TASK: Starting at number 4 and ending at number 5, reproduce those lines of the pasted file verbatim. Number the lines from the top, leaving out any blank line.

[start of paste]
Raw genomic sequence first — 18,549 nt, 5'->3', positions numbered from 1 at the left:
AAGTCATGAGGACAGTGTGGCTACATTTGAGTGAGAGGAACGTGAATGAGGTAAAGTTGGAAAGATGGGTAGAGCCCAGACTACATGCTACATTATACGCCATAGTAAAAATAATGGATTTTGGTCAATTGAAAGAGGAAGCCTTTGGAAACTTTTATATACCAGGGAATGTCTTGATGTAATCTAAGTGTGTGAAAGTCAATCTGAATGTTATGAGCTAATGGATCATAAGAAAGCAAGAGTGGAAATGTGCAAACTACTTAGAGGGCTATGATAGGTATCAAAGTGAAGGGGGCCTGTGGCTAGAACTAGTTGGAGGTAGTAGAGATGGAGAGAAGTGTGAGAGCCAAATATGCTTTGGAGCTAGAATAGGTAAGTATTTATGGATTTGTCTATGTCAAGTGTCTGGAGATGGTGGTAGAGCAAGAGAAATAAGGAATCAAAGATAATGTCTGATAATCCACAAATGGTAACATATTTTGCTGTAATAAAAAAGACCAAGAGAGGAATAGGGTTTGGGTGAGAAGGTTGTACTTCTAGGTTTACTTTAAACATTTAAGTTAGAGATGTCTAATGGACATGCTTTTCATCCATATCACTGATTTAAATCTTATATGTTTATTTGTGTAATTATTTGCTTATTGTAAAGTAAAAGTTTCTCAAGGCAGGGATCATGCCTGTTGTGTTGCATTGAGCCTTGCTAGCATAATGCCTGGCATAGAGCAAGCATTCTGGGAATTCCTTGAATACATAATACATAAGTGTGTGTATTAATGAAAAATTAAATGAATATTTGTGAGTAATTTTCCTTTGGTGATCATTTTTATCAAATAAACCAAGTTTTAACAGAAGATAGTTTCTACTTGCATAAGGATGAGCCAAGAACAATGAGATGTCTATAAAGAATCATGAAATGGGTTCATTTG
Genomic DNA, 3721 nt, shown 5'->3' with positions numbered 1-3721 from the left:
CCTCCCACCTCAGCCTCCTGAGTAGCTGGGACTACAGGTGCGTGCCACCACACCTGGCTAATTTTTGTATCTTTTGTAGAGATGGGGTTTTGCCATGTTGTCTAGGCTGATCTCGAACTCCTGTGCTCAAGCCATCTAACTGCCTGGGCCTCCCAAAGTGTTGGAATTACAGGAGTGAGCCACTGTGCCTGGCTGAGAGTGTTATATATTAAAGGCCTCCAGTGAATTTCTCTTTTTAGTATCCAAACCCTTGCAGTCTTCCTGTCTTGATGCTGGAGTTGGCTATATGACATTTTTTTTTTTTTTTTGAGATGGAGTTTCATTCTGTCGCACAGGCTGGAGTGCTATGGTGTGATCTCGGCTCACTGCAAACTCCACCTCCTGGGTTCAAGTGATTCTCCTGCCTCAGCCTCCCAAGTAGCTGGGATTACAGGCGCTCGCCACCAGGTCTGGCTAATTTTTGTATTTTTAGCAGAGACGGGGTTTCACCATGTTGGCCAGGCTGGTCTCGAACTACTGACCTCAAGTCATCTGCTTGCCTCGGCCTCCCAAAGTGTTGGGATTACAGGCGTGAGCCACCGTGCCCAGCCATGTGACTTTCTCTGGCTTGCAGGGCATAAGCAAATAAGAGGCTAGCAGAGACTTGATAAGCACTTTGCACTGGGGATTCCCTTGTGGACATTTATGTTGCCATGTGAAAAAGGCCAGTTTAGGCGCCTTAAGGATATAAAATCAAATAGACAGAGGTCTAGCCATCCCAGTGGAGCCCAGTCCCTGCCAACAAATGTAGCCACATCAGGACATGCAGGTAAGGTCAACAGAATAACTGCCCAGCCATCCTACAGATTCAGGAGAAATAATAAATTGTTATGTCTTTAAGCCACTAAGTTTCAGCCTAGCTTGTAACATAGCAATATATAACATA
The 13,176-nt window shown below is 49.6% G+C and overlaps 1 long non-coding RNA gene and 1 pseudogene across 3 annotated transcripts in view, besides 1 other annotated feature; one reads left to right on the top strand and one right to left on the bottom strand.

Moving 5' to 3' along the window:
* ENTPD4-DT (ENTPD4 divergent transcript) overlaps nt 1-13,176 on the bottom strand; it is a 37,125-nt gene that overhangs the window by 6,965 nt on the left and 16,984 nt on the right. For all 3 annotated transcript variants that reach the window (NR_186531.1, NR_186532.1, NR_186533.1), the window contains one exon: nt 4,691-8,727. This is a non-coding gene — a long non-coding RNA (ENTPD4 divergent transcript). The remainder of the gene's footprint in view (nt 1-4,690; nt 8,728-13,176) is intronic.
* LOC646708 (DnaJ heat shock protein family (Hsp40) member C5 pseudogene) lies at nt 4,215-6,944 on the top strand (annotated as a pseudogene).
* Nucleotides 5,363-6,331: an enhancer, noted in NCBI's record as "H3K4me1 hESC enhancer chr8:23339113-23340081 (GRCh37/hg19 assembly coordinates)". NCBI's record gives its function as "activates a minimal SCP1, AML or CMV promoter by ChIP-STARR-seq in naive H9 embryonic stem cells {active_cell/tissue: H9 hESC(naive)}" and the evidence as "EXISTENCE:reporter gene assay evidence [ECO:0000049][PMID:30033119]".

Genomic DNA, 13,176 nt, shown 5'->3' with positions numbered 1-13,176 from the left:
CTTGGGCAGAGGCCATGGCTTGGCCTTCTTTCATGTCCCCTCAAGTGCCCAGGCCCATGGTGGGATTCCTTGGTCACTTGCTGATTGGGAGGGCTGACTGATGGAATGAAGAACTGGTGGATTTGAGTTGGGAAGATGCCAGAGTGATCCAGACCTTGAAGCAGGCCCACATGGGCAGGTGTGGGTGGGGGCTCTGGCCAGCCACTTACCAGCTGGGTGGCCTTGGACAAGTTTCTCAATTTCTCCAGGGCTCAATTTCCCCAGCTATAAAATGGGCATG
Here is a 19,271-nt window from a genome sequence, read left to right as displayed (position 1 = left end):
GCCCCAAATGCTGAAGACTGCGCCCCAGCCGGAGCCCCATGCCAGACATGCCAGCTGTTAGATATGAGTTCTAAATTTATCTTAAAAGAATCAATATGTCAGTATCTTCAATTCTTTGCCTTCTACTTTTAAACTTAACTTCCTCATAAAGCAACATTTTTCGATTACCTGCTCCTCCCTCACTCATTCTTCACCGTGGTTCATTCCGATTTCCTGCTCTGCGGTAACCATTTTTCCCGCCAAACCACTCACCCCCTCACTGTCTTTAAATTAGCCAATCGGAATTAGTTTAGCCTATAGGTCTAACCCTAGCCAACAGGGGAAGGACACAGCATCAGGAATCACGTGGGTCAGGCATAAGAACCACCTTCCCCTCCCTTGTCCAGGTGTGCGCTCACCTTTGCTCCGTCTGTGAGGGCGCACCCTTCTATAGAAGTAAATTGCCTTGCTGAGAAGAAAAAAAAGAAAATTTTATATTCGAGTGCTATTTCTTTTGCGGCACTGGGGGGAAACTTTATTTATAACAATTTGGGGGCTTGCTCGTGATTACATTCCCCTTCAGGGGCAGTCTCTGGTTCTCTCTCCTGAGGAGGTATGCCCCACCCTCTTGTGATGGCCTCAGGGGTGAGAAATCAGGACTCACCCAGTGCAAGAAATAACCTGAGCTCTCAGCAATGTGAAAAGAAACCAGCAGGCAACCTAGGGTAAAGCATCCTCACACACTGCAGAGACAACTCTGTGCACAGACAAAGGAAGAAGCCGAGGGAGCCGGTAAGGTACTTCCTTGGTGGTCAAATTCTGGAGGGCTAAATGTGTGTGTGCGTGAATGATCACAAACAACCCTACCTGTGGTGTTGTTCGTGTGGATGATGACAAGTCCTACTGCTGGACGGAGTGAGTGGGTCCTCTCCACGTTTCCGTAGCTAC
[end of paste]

CCTCCCACCTCAGCCTCCTGAGTAGCTGGGACTACAGGTGCGTGCCACCACACCTGGCTAATTTTTGTATCTTTTGTAGAGATGGGGTTTTGCCATGTTGTCTAGGCTGATCTCGAACTCCTGTGCTCAAGCCATCTAACTGCCTGGGCCTCCCAAAGTGTTGGAATTACAGGAGTGAGCCACTGTGCCTGGCTGAGAGTGTTATATATTAAAGGCCTCCAGTGAATTTCTCTTTTTAGTATCCAAACCCTTGCAGTCTTCCTGTCTTGATGCTGGAGTTGGCTATATGACATTTTTTTTTTTTTTTTGAGATGGAGTTTCATTCTGTCGCACAGGCTGGAGTGCTATGGTGTGATCTCGGCTCACTGCAAACTCCACCTCCTGGGTTCAAGTGATTCTCCTGCCTCAGCCTCCCAAGTAGCTGGGATTACAGGCGCTCGCCACCAGGTCTGGCTAATTTTTGTATTTTTAGCAGAGACGGGGTTTCACCATGTTGGCCAGGCTGGTCTCGAACTACTGACCTCAAGTCATCTGCTTGCCTCGGCCTCCCAAAGTGTTGGGATTACAGGCGTGAGCCACCGTGCCCAGCCATGTGACTTTCTCTGGCTTGCAGGGCATAAGCAAATAAGAGGCTAGCAGAGACTTGATAAGCACTTTGCACTGGGGATTCCCTTGTGGACATTTATGTTGCCATGTGAAAAAGGCCAGTTTAGGCGCCTTAAGGATATAAAATCAAATAGACAGAGGTCTAGCCATCCCAGTGGAGCCCAGTCCCTGCCAACAAATGTAGCCACATCAGGACATGCAGGTAAGGTCAACAGAATAACTGCCCAGCCATCCTACAGATTCAGGAGAAATAATAAATTGTTATGTCTTTAAGCCACTAAGTTTCAGCCTAGCTTGTAACATAGCAATATATAACATA
The 13,176-nt window shown below is 49.6% G+C and overlaps 1 long non-coding RNA gene and 1 pseudogene across 3 annotated transcripts in view, besides 1 other annotated feature; one reads left to right on the top strand and one right to left on the bottom strand.